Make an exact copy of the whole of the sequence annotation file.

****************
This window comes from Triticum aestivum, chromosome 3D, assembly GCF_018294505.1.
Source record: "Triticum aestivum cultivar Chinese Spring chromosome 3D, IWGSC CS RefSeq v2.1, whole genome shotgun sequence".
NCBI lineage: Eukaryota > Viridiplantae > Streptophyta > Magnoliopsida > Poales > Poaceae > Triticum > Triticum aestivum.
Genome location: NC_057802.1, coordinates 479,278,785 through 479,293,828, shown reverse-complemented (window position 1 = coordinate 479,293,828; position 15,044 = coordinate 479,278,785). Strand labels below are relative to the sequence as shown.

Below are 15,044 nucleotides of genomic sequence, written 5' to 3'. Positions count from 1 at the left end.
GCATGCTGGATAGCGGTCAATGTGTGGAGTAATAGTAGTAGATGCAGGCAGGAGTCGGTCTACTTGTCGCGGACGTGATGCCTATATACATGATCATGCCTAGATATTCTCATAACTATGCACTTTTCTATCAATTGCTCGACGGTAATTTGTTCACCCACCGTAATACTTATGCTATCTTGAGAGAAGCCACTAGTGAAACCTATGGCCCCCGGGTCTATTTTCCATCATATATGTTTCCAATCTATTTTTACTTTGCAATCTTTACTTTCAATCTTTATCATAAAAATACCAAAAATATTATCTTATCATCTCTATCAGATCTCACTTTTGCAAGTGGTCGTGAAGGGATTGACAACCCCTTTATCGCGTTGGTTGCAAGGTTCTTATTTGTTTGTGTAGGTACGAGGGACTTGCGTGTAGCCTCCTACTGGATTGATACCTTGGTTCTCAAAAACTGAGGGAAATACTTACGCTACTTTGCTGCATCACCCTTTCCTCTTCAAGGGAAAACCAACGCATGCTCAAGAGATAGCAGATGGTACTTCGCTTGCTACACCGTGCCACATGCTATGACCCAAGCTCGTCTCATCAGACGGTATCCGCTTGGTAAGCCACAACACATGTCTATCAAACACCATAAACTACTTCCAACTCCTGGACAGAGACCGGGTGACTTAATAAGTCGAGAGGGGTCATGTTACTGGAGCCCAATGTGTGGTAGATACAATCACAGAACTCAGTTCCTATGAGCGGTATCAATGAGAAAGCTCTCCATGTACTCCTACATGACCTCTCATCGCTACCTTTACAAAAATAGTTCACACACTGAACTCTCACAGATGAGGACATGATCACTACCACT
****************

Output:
This window comes from Triticum aestivum, chromosome 3D, assembly GCF_018294505.1.
Source record: "Triticum aestivum cultivar Chinese Spring chromosome 3D, IWGSC CS RefSeq v2.1, whole genome shotgun sequence".
NCBI lineage: Eukaryota > Viridiplantae > Streptophyta > Magnoliopsida > Poales > Poaceae > Triticum > Triticum aestivum.
Genome location: NC_057802.1, coordinates 479,278,785 through 479,293,828, shown reverse-complemented (window position 1 = coordinate 479,293,828; position 15,044 = coordinate 479,278,785). Strand labels below are relative to the sequence as shown.

Below are 15,044 nucleotides of genomic sequence, written 5' to 3'. Positions count from 1 at the left end.
GCATGCTGGATAGCGGTCAATGTGTGGAGTAATAGTAGTAGATGCAGGCAGGAGTCGGTCTACTTGTCGCGGACGTGATGCCTATATACATGATCATGCCTAGATATTCTCATAACTATGCACTTTTCTATCAATTGCTCGACGGTAATTTGTTCACCCACCGTAATACTTATGCTATCTTGAGAGAAGCCACTAGTGAAACCTATGGCCCCCGGGTCTATTTTCCATCATATATGTTTCCAATCTATTTTTACTTTGCAATCTTTACTTTCAATCTTTATCATAAAAATACCAAAAATATTATCTTATCATCTCTATCAGATCTCACTTTTGCAAGTGGTCGTGAAGGGATTGACAACCCCTTTATCGCGTTGGTTGCAAGGTTCTTATTTGTTTGTGTAGGTACGAGGGACTTGCGTGTAGCCTCCTACTGGATTGATACCTTGGTTCTCAAAAACTGAGGGAAATACTTACGCTACTTTGCTGCATCACCCTTTCCTCTTCAAGGGAAAACCAACGCATGCTCAAGAGATAGCAGATGGTACTTCGCTTGCTACACCGTGCCACATGCTATGACCCAAGCTCGTCTCATCAGACGGTATCCGCTTGGTAAGCCACAACACATGTCTATCAAACACCATAAACTACTTCCAACTCCTGGACAGAGACCGGGTGACTTAATAAGTCGAGAGGGGTCATGTTACTGGAGCCCAATGTGTGGTAGATACAATCACAGAACTCAGTTCCTATGAGCGGTATCAATGAGAAAGCTCTCCATGTACTCCTACATGACCTCTCATCGCTACCTTTACAAAAATAGTTCACACACTGAACTCTCACAGATGAGGACATGATCACTACCACT